I never liked school uniforms, which I had to wear for the four years I attended Our Lady of Perpetual Help Elementary School in my hometown of Lindenhurst, New York. I was delivered from the uniform obligation when I transferred from OLPH to the Edward W. Bower public elementary school in the 4th grade. From then until I went to college at West Point, the freedom to choose what I would wear to school didn’t seem to be a particularly controversial issue. Except once.
In 1958, at the start of my 8th grade year at Lindenhurst Junior High School, my Mom bought me new school clothes, including a red shirt, red pants and red corduroy sneakers. She thought it weird that I wanted to wear red pants, but they were neat, clean and properly fitted. So, one day shortly after the start of the new school year, off I went in my all red outfit.
To my surprise, I was promptly hauled down to the vice principal’s office, where I was told, “Don’t ever wear red pants to school again.”
I didn’t even know that the junior high had a dress code, much less that it prohibited the wearing of red pants. Girls often wore red skirts, but I suppose it never specifically occurred to school officials that any boy would wear red pants.
In any event, when I got home, I told Mom what had happened. She asked me how I felt about it and I said, “I like my red pants.”
She said, “Wear them to school again tomorrow.”
So I did. And once again found myself in the vice principal’s office. When he asked why I was wearing red pants after having been told not to, I told him that my mother had said to call her. He did and I heard him introduce himself.
Which was the last thing he said, other than “yes, ma’am”, and “no, ma’am”, for about five minutes. He finally finished his end of the conversation by saying, “yes, ma’am, thank you”, after which he told me to return to my class.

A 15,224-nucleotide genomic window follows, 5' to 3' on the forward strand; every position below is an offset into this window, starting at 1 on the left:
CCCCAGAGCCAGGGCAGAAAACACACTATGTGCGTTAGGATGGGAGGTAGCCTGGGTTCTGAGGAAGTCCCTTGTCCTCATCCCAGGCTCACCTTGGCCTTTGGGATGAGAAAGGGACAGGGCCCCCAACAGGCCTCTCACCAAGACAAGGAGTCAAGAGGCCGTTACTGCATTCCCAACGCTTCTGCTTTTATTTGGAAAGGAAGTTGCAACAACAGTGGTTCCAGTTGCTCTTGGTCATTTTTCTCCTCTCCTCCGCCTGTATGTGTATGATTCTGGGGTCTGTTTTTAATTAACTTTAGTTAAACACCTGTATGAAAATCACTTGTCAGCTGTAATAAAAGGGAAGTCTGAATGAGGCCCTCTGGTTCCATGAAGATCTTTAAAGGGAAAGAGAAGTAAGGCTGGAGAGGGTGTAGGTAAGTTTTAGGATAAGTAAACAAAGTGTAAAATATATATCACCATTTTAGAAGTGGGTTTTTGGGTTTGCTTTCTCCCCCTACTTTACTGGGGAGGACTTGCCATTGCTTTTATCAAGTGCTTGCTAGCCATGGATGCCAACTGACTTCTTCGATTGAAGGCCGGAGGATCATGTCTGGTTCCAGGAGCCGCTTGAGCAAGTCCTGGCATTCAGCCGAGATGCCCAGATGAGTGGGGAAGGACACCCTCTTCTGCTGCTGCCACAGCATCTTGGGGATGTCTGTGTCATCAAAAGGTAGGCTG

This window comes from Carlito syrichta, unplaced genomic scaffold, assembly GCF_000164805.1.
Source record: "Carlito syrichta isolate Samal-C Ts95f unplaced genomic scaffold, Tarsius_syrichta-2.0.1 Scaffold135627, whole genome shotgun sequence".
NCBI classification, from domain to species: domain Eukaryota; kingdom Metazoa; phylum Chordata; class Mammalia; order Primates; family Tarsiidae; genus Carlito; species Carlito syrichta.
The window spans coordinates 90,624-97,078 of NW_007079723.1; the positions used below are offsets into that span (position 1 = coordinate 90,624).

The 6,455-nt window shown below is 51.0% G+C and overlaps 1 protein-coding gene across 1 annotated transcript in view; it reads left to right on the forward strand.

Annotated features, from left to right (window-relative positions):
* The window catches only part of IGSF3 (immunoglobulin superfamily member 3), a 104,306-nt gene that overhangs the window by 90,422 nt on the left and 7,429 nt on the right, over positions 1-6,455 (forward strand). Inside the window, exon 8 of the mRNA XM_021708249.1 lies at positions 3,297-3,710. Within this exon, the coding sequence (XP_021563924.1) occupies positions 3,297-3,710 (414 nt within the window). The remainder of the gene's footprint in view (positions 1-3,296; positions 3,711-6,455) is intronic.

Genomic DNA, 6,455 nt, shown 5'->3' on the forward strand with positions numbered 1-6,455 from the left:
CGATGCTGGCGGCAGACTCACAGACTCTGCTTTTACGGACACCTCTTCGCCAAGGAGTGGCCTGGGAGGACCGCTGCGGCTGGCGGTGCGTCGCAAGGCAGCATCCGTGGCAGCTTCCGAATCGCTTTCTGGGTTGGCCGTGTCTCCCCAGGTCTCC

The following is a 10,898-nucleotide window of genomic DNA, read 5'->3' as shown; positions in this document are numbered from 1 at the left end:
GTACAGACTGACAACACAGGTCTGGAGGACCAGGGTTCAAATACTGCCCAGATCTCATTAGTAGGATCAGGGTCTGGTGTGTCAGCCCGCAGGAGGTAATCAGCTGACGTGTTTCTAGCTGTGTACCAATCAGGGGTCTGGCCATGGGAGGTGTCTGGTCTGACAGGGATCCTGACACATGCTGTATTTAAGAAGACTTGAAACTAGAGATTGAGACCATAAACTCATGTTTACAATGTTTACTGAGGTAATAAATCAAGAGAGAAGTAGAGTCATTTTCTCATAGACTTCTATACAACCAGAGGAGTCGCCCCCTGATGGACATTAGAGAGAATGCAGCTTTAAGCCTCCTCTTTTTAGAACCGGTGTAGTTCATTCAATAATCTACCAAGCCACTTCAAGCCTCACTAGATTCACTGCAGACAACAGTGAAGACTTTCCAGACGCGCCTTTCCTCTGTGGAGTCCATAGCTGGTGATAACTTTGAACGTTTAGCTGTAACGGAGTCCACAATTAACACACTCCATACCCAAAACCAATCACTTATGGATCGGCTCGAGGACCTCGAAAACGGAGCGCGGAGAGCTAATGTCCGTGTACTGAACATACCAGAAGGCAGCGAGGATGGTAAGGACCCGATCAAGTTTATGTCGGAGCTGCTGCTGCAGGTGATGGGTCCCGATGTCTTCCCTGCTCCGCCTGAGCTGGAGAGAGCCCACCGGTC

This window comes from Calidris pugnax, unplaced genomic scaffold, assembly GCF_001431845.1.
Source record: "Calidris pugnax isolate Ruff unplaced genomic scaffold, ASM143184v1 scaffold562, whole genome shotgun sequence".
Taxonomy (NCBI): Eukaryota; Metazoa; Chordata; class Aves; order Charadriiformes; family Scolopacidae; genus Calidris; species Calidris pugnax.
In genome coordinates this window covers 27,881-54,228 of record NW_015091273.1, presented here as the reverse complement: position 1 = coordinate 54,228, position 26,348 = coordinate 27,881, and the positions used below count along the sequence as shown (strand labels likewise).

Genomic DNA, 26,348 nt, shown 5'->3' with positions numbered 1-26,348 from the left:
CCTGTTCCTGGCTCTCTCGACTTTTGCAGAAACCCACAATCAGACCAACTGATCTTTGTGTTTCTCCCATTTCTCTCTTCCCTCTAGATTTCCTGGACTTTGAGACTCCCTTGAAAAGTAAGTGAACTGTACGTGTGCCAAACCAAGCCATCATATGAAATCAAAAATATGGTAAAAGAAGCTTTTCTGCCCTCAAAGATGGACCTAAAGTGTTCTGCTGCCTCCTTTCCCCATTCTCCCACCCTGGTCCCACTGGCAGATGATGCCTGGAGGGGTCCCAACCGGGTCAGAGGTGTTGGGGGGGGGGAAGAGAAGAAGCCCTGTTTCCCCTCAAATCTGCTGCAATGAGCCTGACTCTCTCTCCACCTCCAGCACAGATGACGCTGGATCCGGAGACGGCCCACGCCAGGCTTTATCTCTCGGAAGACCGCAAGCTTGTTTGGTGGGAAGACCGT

Thereafter, I wore my red pants (and red corduroy sneakers!) in my regular rotation of school clothes for the rest of 8th grade — and was never again told by anyone else to “take off those red pants”.
Epilogue: #1 son Douglas became a student at the University of California in January of 1991. Shortly before he began attending Cal, we went to the 1990 “Big Game” between the California Golden Bears and the Stanford Cardinal. Doug worked the 1991 and 1992 football seasons as a team manager for the Bears, starting what is now a 23 year family love affair with Cal football.
One of the traditions at Cal home games is that any fan who dares to wear the hated color red is unceremoniously told to “take off that red shirt/hat/dress”, as the case may be. For example, see this YouTube clip of the 2009 Big Game bonfire rally:
As a result, the color red has now been entirely banished from my wardrobe, but I retain fond memories of the time my Mom stood up for me against the vice principal’s demand that I not wear my red pants.